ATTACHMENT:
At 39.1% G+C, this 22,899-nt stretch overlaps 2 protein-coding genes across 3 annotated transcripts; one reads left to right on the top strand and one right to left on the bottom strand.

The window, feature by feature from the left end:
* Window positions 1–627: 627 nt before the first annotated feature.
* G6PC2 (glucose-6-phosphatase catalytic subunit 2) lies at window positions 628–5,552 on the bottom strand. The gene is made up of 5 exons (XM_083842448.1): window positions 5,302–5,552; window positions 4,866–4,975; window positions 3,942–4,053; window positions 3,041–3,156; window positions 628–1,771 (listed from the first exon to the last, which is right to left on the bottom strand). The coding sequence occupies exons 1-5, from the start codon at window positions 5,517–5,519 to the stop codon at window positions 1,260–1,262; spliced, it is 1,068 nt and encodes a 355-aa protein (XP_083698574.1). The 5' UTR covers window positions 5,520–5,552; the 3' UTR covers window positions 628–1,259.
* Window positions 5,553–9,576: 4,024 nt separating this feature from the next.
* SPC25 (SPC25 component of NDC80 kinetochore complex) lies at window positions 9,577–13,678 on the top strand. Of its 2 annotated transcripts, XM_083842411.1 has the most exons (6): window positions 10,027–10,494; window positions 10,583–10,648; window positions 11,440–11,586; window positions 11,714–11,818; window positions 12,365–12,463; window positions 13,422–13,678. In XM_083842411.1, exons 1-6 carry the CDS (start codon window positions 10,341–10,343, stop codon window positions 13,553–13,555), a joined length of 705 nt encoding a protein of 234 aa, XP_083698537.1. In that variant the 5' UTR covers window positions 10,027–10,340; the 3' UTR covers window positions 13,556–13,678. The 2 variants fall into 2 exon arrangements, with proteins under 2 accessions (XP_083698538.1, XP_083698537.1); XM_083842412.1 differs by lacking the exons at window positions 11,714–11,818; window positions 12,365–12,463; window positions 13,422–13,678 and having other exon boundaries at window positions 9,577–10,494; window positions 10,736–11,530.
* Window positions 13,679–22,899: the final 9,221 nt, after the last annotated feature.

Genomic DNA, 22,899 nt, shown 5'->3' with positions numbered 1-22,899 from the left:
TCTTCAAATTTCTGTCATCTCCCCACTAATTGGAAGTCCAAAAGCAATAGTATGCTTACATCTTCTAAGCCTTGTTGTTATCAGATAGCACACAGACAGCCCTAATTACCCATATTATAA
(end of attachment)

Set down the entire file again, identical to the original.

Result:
At 39.1% G+C, this 22,899-nt stretch overlaps 2 protein-coding genes across 3 annotated transcripts; one reads left to right on the top strand and one right to left on the bottom strand.

The window, feature by feature from the left end:
* Window positions 1–627: 627 nt before the first annotated feature.
* G6PC2 (glucose-6-phosphatase catalytic subunit 2) lies at window positions 628–5,552 on the bottom strand. The gene is made up of 5 exons (XM_083842448.1): window positions 5,302–5,552; window positions 4,866–4,975; window positions 3,942–4,053; window positions 3,041–3,156; window positions 628–1,771 (listed from the first exon to the last, which is right to left on the bottom strand). The coding sequence occupies exons 1-5, from the start codon at window positions 5,517–5,519 to the stop codon at window positions 1,260–1,262; spliced, it is 1,068 nt and encodes a 355-aa protein (XP_083698574.1). The 5' UTR covers window positions 5,520–5,552; the 3' UTR covers window positions 628–1,259.
* Window positions 5,553–9,576: 4,024 nt separating this feature from the next.
* SPC25 (SPC25 component of NDC80 kinetochore complex) lies at window positions 9,577–13,678 on the top strand. Of its 2 annotated transcripts, XM_083842411.1 has the most exons (6): window positions 10,027–10,494; window positions 10,583–10,648; window positions 11,440–11,586; window positions 11,714–11,818; window positions 12,365–12,463; window positions 13,422–13,678. In XM_083842411.1, exons 1-6 carry the CDS (start codon window positions 10,341–10,343, stop codon window positions 13,553–13,555), a joined length of 705 nt encoding a protein of 234 aa, XP_083698537.1. In that variant the 5' UTR covers window positions 10,027–10,340; the 3' UTR covers window positions 13,556–13,678. The 2 variants fall into 2 exon arrangements, with proteins under 2 accessions (XP_083698538.1, XP_083698537.1); XM_083842412.1 differs by lacking the exons at window positions 11,714–11,818; window positions 12,365–12,463; window positions 13,422–13,678 and having other exon boundaries at window positions 9,577–10,494; window positions 10,736–11,530.
* Window positions 13,679–22,899: the final 9,221 nt, after the last annotated feature.

Genomic DNA, 22,899 nt, shown 5'->3' with positions numbered 1-22,899 from the left:
TCTTCAAATTTCTGTCATCTCCCCACTAATTGGAAGTCCAAAAGCAATAGTATGCTTACATCTTCTAAGCCTTGTTGTTATCAGATAGCACACAGACAGCCCTAATTACCCATATTATAA